The auction house sent me a preliminary statement from last week’s sale.
My art deco sideboard sold for $650. The six place settings of lovely thoroughly modern looking 100-year-old china? $150. The antique clock? $350. Then the auction company takes 20% of that for commission. Some stuff didn’t even sell.
I guess the good news is that if I ever want to re-stock on furnishings, the auction house is the place to start for incredible bargains on lovely things.
I’ve had this antique ceiling fixture in my garage for 15 years, waiting to find the someone who wanted it enough to pay for it. It’s survived a couple of yard sales and a stay at a consignment shop without a taker. It graced my older home in Berkeley for 30 years so I didn’t want to just junk it.
This week I posted it on Craigslist for $60 and four people called about it – and last night the first caller came by with his wife (and the $60). They were a darling young couple who were renovating their little Victorian cottage and they fell in love with the fixture despite its broken petal (which I had disclosed). Rejuvenation Hardware had told me they could probably sell it for about $250, but so what. I preferred seeing how happy these folks were and imagining the light shining on their home.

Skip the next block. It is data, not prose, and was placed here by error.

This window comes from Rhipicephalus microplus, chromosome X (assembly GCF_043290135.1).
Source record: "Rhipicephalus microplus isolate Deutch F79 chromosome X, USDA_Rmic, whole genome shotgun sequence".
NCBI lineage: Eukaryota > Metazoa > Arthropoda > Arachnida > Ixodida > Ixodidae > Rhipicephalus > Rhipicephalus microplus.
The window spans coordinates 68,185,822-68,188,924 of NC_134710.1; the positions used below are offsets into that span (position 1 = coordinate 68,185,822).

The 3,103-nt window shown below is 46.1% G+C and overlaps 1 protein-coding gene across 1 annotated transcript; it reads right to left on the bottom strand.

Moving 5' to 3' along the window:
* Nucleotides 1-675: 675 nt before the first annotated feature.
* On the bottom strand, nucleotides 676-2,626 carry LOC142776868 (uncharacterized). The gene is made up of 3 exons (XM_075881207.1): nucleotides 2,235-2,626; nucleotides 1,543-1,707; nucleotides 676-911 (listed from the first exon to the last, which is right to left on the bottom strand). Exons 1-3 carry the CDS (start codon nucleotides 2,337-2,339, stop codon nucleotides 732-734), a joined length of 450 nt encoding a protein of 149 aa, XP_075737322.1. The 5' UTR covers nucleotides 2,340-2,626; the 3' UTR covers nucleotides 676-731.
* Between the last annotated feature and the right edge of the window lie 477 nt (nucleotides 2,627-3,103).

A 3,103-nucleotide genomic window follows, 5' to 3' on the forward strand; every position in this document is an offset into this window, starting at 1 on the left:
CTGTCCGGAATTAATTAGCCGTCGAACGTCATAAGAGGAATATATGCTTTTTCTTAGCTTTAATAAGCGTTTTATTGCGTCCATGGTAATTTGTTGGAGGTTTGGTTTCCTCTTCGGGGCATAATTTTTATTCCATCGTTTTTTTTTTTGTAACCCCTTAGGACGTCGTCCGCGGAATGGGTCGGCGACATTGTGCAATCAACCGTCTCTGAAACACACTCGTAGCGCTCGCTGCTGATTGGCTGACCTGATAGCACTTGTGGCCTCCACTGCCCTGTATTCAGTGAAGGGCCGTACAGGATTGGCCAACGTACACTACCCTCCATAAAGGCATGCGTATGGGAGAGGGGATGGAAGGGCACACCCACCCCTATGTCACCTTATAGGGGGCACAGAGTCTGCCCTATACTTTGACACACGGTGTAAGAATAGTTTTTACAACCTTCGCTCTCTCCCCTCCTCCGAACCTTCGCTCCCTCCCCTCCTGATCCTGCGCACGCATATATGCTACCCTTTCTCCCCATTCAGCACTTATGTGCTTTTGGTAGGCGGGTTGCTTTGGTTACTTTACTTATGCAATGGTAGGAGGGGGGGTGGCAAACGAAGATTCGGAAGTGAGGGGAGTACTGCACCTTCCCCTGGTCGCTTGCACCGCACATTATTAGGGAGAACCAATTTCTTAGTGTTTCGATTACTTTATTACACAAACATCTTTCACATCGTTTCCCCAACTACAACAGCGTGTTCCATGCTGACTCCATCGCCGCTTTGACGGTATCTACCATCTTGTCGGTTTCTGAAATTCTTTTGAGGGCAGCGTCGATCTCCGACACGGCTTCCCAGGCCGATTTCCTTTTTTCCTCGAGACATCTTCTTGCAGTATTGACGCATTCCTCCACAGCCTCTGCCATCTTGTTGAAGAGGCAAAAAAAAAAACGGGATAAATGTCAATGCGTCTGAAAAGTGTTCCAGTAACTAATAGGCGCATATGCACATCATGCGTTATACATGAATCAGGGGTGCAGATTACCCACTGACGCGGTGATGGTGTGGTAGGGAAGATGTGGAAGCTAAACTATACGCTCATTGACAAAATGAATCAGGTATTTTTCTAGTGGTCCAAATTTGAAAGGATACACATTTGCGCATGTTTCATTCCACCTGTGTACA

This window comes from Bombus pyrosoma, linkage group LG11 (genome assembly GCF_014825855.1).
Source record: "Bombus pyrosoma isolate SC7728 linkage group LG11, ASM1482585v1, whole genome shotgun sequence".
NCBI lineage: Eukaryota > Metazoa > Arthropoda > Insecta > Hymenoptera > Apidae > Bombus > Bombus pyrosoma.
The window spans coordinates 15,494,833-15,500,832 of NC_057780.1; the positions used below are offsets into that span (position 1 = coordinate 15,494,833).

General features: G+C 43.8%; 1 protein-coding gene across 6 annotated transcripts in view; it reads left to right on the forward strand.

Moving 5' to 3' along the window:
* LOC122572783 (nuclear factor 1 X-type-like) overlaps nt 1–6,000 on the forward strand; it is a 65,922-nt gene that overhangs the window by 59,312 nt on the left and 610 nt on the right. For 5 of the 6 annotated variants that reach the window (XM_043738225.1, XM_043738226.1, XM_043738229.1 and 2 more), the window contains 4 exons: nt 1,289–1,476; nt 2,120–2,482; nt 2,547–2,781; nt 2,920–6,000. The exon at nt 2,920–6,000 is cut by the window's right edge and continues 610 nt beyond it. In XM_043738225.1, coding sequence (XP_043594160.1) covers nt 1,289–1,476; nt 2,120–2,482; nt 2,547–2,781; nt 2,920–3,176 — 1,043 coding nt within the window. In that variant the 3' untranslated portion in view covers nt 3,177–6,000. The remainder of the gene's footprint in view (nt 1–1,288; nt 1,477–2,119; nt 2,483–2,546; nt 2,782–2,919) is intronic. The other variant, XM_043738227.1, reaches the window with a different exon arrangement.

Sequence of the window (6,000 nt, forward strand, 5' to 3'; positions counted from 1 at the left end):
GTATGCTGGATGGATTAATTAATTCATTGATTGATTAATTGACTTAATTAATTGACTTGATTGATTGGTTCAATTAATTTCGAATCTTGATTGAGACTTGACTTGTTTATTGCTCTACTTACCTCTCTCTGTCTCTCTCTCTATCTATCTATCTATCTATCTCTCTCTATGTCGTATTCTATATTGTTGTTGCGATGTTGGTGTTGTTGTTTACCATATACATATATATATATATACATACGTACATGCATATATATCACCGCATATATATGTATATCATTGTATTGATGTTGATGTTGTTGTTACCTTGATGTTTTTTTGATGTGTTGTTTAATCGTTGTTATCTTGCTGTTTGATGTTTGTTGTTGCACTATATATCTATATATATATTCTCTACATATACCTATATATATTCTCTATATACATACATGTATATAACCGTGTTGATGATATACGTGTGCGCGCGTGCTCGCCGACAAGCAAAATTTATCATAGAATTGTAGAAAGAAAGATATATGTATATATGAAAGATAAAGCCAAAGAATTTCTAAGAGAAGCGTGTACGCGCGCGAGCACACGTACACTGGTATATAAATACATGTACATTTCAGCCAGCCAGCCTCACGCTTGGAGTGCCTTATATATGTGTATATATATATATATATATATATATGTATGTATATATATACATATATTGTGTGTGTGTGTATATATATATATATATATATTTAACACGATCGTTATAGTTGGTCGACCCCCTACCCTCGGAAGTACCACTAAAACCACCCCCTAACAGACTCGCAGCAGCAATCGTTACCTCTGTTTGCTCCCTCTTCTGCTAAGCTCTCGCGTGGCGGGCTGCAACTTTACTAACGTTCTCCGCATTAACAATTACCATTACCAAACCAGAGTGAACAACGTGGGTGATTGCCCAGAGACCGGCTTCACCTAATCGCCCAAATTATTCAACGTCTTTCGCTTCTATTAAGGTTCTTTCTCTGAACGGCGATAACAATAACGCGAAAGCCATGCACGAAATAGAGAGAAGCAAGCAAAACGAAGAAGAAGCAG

It’s ust $60, but it’s another baby step in getting rid of excess stuff.
Today I called a local furniture consignment store to inquire about their selling a Victorian ladies chair that was my mother’s, as well as the aforementioned humongous McGuire executive desk.
Here’s the chair:
The gal said they’d have their appraiser give me a rough price, but not to expect a lot, because the market for antiques has plunged. “Antiques aren’t drawing the prices they did a couple of years ago… you might want to wait to sell,” she said.
Right. But I want to sell it now.
I understand fashion cycles – things go in and out of vogue. Currently the 1950’s are hot (whodathunkit??). Victoriana is cold. But my question is – will big old heavy stuff ever come back into fashion?
Everyone is wanting to live lighter, smaller, cheaper. Ikea – screw it together yourself is all the rage. If it breaks in a few years, so be it; we’ll get a new more trendy one when that happens.
Perhaps another golden age of well-crafted American-made antiques will return, but not until the economy is standing firmly back on its feet – and no doubt long after I’ve moved into my shoebox.